No. 28222.

289 S.W.2d 279 (1956)

Louis Erwin WHITE, Appellant, v. The STATE of Texas, Appellee.

Court of Criminal Appeals of Texas.

April 18, 1956.

Attorney(s) appearing for the Case

C. S. Farmer, Waco, Carl Cannon, Groesbeck, for appellant.

Leon B. Douglas, State's Atty., Austin, for the State.


This is a conviction for murder, with punishment assessed at life imprisonment.

In the development of its case, the state introduced in evidence appellant's written confession, in which he admitted killing his wife by choking her with his hands.

The materiality of the confession in establishing the crime charged cannot be doubted.

The predicate for the introduction of the confession, showing compliance with the statutory requirement, Art. 727, C.C.P., was established by the testimony of Officer Wells, one of the persons to whom the confession was made.

Upon examination by appellant's counsel, Officer Wells testified as follows:

("Q Mr. Wells, are you sure that you warned Louis Erwin White that if he made any statement it could be used for or against him on the trial of the offense of which he stands charged?) A I did, sir. ("Q You know you did that?) A Yes, sir. ("Q You are positive of that?) A Yes, sir."

Upon further examination, by state's counsel, the witness corrected his testimony as above set out, by saying:

"I didn't tell him it could be used for or against him—that is not on this part here; I misunderstood what he asked me. ("Q You told him as it is stated there, that it could be used against him?) A Yes, sir, that is all I told him."

Testifying as a witness in his own behalf, appellant denied the statement in the confession that he killed his wife, or that he choked her, or that he so stated in his confession. As to the warning which was given him before he made the confession, appellant testified:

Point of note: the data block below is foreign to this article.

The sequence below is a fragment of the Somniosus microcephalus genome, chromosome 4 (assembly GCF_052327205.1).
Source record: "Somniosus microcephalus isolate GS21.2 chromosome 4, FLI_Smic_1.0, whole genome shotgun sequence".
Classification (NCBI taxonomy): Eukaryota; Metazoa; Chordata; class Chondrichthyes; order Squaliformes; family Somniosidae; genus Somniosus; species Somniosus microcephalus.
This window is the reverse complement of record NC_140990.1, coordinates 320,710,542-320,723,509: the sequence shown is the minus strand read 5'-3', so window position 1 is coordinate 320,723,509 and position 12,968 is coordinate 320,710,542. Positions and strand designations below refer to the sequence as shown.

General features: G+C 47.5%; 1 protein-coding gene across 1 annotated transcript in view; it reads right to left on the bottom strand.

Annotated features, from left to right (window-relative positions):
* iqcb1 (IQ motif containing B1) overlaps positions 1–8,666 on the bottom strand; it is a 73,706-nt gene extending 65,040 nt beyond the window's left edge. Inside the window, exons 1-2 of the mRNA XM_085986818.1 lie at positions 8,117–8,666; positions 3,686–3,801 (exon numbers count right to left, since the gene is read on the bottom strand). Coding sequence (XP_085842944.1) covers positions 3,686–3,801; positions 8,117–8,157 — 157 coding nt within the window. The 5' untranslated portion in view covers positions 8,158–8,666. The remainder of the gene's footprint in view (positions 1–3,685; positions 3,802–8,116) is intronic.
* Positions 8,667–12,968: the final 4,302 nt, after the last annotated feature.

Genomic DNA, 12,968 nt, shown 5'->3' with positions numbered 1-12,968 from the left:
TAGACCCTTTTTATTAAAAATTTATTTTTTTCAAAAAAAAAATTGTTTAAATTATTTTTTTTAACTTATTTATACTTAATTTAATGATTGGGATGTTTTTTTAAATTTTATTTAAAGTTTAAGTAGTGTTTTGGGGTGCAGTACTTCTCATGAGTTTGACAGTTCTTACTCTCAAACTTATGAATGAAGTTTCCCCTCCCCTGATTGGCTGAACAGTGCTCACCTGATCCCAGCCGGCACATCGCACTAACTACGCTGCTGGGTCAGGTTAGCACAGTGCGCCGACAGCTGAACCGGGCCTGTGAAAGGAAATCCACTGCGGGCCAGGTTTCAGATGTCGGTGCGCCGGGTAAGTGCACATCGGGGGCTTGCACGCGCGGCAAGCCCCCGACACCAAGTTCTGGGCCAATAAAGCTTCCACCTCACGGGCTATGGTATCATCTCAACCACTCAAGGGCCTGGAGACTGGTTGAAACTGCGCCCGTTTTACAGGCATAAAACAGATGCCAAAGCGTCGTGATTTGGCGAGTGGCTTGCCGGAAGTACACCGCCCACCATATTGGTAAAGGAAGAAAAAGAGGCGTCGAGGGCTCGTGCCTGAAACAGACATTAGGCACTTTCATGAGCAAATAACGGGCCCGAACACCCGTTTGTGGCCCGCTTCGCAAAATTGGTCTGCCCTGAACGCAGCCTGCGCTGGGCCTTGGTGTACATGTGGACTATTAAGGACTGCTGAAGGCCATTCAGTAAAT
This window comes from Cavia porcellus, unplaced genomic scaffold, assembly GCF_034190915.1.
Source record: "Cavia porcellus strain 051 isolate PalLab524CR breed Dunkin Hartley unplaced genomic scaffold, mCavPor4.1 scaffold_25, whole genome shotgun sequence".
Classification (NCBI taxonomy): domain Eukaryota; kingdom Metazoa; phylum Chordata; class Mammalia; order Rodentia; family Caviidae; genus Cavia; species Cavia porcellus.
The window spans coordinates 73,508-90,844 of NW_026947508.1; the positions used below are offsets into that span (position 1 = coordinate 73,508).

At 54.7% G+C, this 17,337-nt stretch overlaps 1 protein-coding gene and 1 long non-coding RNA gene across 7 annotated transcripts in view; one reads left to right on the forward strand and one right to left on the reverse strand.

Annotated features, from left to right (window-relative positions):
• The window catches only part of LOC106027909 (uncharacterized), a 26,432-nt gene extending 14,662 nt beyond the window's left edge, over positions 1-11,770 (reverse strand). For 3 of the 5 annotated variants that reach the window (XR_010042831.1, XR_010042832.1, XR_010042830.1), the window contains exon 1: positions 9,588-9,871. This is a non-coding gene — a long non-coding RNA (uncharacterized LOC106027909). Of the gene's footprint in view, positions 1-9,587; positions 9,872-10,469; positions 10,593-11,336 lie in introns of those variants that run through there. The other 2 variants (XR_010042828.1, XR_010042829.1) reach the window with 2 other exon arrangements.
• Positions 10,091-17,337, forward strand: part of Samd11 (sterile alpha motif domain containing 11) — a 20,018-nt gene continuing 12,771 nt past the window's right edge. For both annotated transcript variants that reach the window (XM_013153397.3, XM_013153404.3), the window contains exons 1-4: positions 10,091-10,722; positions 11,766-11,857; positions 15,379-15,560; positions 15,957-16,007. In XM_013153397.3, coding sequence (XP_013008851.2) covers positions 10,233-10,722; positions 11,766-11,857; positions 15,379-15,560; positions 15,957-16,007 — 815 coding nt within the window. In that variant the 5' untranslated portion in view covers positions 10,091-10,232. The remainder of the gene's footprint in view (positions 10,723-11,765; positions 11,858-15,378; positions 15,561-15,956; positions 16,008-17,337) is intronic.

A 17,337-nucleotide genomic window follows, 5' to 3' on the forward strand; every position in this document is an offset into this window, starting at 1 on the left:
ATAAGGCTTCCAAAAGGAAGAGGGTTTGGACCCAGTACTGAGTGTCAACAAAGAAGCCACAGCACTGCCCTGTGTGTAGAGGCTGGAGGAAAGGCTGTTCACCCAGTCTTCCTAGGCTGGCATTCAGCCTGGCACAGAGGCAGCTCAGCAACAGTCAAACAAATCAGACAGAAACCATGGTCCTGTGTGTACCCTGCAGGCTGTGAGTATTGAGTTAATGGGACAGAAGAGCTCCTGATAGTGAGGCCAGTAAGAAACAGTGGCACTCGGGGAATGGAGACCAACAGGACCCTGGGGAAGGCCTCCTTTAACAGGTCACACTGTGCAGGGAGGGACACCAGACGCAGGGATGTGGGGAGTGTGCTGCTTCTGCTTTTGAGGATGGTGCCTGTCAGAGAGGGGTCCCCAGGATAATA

("Q Mr. White, when they were talking to you, these officers, about taking the statement, state whether or not they told you that anything you said in your favor could be used for you, and anything you said against yourself could be used against you on the trial?) A They notified me that anything I said would be used for me or against me. ("Q And you went ahead and made the statement?) A Yes, sir."

Notwithstanding a rather thorough cross-examination by state's counsel, appellant insisted, throughout, that he was told that the confession might be "used for or against him." It cannot be said, therefore, that appellant's testimony did not present the question, as an issue of fact, of whether he was warned by the officers that the confession he made could be "used for or against him."

One of the conditions precedent to the use in evidence of a confession of an accused made while under arrest is that he be warned by the person to whom the confession was made "that any statement made may be used in evidence against him on his trial for the offense concerning which the confession is therein made." Art. 727, C.C.P.

Under that statute, this court has consistently held that if the officers warned the accused that the confession may be used for him, it is not admissible in evidence—and this, regardless of the fact that the accused was also warned that the confession might be used against him. Adams v. State, 48 Tex.Cr.R. 90, 86 S.W. 334; McCain v. State, 139 Tex.Cr.R. 539, 141 S.W.2d 613; Conn v. State, 140 Tex.Cr.R. 202, 143 S.W.2d 1036; Knobloch v. State, 151 Tex.Cr.R. 413, 208 S.W.2d 91.